Dr. Sarah EJ Bowman and the National High-Throughput Crystallization Center involved in addressing the challenge of finding new antimicrobials
Antibiotic resistance is a rising global threat for public health, and finding new antimicrobials is a significant challenge. HWI has been involved in addressing this challenge. A large collaborative project in which Dr. Sarah EJ Bowman and the National High-Throughput Crystallization Center were involved has resulted in a paper just published in Nature Microbiology (https://rdcu.be/cWmNJ).
The research has identified Dynobactin A, a novel peptide antibiotic from Photorhabdus australis found to be highly potent inhibiting BamA, a key target in Gram-negative bacteria. The paper is a tour de force and includes computational identification of Dynobactin A, microcrystal electron diffraction, cryoEM, crystallography, and NMR. The study demonstrates the utility of computational and structural approaches to antibiotic discovery, and suggests that Dynobactin A is a promising lead for drug development.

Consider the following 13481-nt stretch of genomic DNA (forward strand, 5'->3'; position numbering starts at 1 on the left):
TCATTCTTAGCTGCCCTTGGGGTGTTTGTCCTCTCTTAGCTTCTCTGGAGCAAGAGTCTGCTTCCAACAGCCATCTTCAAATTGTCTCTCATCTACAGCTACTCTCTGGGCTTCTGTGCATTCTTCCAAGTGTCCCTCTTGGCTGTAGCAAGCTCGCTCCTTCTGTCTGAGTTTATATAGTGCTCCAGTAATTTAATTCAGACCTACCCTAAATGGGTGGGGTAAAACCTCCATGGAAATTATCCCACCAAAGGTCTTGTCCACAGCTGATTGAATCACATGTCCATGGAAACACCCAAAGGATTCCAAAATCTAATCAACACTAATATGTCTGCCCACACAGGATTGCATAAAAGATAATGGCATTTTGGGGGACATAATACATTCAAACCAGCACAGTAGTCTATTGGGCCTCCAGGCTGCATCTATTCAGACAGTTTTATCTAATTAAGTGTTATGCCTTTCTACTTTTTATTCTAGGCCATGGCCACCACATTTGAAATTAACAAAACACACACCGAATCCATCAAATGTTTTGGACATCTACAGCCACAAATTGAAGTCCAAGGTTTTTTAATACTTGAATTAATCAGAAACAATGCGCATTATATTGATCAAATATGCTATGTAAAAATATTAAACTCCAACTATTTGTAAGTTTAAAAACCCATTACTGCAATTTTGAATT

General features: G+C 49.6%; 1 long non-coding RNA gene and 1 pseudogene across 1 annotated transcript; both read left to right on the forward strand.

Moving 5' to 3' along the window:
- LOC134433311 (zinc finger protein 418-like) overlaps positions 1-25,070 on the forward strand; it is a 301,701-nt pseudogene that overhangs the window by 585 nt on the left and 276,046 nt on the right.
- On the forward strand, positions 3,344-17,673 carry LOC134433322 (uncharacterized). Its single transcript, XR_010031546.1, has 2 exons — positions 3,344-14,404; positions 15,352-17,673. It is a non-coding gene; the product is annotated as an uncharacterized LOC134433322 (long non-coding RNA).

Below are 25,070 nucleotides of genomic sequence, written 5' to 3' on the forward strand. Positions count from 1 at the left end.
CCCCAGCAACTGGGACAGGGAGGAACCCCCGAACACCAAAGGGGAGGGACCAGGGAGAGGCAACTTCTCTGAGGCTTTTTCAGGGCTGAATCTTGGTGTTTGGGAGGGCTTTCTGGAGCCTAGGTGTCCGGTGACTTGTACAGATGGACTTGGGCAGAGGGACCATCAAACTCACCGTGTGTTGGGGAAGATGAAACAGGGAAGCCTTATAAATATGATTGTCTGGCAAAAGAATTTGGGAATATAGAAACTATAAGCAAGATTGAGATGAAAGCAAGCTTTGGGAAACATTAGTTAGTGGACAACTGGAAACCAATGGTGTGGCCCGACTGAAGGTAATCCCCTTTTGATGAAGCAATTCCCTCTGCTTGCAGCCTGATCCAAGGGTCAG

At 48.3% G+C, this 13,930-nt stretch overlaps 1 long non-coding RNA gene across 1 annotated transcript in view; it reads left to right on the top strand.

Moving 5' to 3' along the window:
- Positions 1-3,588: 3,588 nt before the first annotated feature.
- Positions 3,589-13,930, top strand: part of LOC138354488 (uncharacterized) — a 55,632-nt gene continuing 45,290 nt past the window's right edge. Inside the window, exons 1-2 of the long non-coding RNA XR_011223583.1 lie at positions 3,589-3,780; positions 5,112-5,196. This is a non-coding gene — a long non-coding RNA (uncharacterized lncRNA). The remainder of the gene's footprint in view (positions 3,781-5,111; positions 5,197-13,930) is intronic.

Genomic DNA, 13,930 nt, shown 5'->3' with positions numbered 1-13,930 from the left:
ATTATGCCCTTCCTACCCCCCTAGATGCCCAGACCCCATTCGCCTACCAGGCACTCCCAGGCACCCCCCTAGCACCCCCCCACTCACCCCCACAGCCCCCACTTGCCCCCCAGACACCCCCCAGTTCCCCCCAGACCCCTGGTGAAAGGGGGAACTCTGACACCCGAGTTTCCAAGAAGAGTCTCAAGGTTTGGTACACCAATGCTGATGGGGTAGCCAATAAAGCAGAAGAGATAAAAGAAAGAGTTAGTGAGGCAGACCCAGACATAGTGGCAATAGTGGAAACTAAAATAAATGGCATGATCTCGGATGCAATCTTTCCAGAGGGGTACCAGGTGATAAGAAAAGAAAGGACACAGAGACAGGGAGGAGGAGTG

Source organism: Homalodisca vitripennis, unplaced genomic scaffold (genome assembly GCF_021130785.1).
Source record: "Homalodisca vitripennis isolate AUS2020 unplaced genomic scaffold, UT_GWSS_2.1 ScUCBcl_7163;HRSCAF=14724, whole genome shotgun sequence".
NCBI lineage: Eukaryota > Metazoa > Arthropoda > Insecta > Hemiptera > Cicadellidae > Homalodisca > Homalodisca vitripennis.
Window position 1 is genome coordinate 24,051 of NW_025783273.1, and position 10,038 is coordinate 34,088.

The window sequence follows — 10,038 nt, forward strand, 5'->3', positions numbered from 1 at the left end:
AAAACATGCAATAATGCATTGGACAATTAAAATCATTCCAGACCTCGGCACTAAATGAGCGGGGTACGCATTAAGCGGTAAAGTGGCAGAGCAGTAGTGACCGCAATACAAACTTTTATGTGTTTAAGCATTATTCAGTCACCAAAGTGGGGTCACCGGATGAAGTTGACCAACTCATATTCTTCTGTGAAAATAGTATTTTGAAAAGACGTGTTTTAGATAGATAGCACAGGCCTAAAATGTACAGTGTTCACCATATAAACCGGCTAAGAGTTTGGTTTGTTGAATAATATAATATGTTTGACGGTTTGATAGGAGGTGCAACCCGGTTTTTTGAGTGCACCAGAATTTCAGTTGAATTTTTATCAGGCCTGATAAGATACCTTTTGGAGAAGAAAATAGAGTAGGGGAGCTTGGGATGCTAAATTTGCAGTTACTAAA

Antimicrobial Discover Center, Department of Biology, Northeastern University, Boston, MA
Biozentrum, University of Basel, Basel, Switzerland
Division of Chemistry and Chemical Engineering, California Institute of Technology, Pasadena, CA
Beckman Institute, California Institute of Technology, Pasadena, CA
National Crystallization Center, Hauptman-Woodward Medical Research Institute, Buffalo, NY
Howard Hughes Medical Institute, California Institute of Technology, Pasadena, CA